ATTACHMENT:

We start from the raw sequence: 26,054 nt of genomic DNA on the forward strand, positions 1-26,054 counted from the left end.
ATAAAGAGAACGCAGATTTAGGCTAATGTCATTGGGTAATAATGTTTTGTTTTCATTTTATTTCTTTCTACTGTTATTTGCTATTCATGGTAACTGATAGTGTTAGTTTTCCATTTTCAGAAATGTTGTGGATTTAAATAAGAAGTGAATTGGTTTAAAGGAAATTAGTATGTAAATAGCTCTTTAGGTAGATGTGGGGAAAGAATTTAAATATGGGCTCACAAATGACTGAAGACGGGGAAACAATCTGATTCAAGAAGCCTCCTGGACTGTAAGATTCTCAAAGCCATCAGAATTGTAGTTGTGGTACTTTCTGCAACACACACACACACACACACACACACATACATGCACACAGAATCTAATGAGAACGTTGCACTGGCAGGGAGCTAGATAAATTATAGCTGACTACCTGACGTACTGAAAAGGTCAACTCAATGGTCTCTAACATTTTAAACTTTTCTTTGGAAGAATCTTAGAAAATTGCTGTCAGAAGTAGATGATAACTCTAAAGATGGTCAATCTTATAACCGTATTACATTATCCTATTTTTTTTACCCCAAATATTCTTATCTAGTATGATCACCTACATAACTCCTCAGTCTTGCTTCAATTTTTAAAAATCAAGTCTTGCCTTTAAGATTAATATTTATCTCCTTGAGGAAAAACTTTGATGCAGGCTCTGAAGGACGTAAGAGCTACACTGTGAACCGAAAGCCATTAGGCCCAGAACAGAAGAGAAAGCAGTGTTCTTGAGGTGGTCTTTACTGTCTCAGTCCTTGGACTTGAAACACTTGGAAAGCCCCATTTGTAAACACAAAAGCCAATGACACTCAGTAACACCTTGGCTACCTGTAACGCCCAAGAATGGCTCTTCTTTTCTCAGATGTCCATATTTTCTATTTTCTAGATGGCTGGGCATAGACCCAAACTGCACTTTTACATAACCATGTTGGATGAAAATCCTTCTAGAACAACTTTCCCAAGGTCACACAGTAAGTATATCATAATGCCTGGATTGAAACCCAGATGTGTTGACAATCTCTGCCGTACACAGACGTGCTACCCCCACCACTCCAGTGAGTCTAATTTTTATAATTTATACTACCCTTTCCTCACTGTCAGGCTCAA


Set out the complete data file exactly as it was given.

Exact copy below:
We start from the raw sequence: 26,054 nt of genomic DNA on the forward strand, positions 1-26,054 counted from the left end.
ATAAAGAGAACGCAGATTTAGGCTAATGTCATTGGGTAATAATGTTTTGTTTTCATTTTATTTCTTTCTACTGTTATTTGCTATTCATGGTAACTGATAGTGTTAGTTTTCCATTTTCAGAAATGTTGTGGATTTAAATAAGAAGTGAATTGGTTTAAAGGAAATTAGTATGTAAATAGCTCTTTAGGTAGATGTGGGGAAAGAATTTAAATATGGGCTCACAAATGACTGAAGACGGGGAAACAATCTGATTCAAGAAGCCTCCTGGACTGTAAGATTCTCAAAGCCATCAGAATTGTAGTTGTGGTACTTTCTGCAACACACACACACACACACACACACACATACATGCACACAGAATCTAATGAGAACGTTGCACTGGCAGGGAGCTAGATAAATTATAGCTGACTACCTGACGTACTGAAAAGGTCAACTCAATGGTCTCTAACATTTTAAACTTTTCTTTGGAAGAATCTTAGAAAATTGCTGTCAGAAGTAGATGATAACTCTAAAGATGGTCAATCTTATAACCGTATTACATTATCCTATTTTTTTTACCCCAAATATTCTTATCTAGTATGATCACCTACATAACTCCTCAGTCTTGCTTCAATTTTTAAAAATCAAGTCTTGCCTTTAAGATTAATATTTATCTCCTTGAGGAAAAACTTTGATGCAGGCTCTGAAGGACGTAAGAGCTACACTGTGAACCGAAAGCCATTAGGCCCAGAACAGAAGAGAAAGCAGTGTTCTTGAGGTGGTCTTTACTGTCTCAGTCCTTGGACTTGAAACACTTGGAAAGCCCCATTTGTAAACACAAAAGCCAATGACACTCAGTAACACCTTGGCTACCTGTAACGCCCAAGAATGGCTCTTCTTTTCTCAGATGTCCATATTTTCTATTTTCTAGATGGCTGGGCATAGACCCAAACTGCACTTTTACATAACCATGTTGGATGAAAATCCTTCTAGAACAACTTTCCCAAGGTCACACAGTAAGTATATCATAATGCCTGGATTGAAACCCAGATGTGTTGACAATCTCTGCCGTACACAGACGTGCTACCCCCACCACTCCAGTGAGTCTAATTTTTATAATTTATACTACCCTTTCCTCACTGTCAGGCTCAA